When stories about the sexual abuse of children in ultra-Orthodox Jewish communities began to come out, though, I confess I avoided them. Journalists reported that prominent rabbis molested young male students for years, then were simply transferred to other schools or that proven pedophiles were given light sentences. They documented witness intimidation that included social isolation of victims and their families: the community boycotted businesses owned by accusing families; their children were not allowed to enroll in yeshivas. There were offers of hush money and even threats of violence. Most disturbing, there was evidence that the Brooklyn District Attorney’s office was complicit in the sacrifice of young boys for the protection of ultra-Orthodox leadership’s moral authority.
Frankly, the cases upset me. Yet (like the good Jewish girl that I am) I also felt guilty. How could I keep avoiding these stories given that I am an anthropologist who has spent the past fifteen years studying first Hasidic childrearing and now the impact of new media in Brooklyn? Despite many of my own ethical disagreements with the women and children I worked with, I have, in articles and in my book, Mitzvah Girls, a study of alternative religious modernity among Hasidic mothers and daughters, tried my best to offer evenhanded and complex portraits. For example, though I admired so many mothers I met, I have also struggled to represent the unapologetic racism that adults expressed to children in their depictions of Gentiles in contrast to the “chosen people.” Similarly, I have tried to understand the moral reasoning behind how and why Hasidic Jews use the rights of citizenship to reject the values of the liberal state.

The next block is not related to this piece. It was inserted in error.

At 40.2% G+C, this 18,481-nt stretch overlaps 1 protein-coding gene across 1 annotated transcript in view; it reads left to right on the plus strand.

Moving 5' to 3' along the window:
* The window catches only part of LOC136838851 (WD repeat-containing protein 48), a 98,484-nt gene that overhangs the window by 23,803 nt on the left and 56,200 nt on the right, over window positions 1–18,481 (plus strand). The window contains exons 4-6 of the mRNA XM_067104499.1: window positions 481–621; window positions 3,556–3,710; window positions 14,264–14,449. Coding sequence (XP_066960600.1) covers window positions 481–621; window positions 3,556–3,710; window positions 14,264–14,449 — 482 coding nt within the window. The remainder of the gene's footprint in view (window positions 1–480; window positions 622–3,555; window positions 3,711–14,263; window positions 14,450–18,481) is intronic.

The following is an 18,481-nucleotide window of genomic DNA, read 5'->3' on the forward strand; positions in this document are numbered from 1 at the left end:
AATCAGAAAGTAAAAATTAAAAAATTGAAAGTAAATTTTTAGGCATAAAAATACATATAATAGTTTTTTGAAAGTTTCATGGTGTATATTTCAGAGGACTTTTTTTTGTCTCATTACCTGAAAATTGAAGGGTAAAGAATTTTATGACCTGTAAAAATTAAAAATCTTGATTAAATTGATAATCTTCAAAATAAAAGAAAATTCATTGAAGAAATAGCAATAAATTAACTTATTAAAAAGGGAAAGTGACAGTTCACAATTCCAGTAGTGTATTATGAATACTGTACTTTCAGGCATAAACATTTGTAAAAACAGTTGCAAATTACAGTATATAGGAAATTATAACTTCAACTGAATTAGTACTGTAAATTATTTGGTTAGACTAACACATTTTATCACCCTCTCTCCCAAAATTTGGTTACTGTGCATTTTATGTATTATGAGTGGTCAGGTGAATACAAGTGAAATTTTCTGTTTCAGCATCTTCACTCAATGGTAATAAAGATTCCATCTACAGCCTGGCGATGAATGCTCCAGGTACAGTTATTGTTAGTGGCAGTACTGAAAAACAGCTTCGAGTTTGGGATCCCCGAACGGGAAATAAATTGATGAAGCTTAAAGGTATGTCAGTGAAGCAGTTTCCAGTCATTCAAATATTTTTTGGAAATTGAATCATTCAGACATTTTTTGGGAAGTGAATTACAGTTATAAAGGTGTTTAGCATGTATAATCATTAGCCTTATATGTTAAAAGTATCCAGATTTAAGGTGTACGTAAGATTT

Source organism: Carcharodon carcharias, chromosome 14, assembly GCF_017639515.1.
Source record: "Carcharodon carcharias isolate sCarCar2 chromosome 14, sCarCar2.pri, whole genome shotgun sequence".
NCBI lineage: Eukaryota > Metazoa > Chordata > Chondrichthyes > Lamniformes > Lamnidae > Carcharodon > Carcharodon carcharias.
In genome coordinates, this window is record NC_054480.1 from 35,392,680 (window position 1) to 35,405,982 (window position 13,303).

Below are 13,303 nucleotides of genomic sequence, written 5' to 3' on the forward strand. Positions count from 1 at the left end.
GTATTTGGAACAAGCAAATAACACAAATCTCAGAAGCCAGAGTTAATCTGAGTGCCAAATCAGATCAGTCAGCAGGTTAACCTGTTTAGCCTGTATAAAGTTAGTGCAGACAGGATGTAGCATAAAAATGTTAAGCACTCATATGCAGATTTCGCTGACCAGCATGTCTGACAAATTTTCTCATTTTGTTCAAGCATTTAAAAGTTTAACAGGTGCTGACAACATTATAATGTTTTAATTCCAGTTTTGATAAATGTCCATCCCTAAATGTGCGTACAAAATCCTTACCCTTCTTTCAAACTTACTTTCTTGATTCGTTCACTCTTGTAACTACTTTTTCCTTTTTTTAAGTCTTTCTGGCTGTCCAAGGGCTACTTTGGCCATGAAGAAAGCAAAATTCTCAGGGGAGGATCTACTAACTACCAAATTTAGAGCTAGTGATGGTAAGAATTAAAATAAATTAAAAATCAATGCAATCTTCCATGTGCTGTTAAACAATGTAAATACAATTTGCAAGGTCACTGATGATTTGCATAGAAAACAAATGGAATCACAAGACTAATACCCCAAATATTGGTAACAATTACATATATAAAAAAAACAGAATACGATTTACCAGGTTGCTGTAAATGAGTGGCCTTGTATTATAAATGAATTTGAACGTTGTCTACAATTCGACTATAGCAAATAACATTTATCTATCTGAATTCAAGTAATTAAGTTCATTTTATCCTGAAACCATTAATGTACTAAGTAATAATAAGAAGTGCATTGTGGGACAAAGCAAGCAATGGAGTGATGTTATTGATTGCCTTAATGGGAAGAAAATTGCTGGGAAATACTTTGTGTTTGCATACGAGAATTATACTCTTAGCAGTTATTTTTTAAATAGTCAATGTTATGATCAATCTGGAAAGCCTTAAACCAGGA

But the children’s sexual abuse scandals and their cover up felt different. I did not know how to write about or understand them, or even if “understanding” was a form of moral cowardice.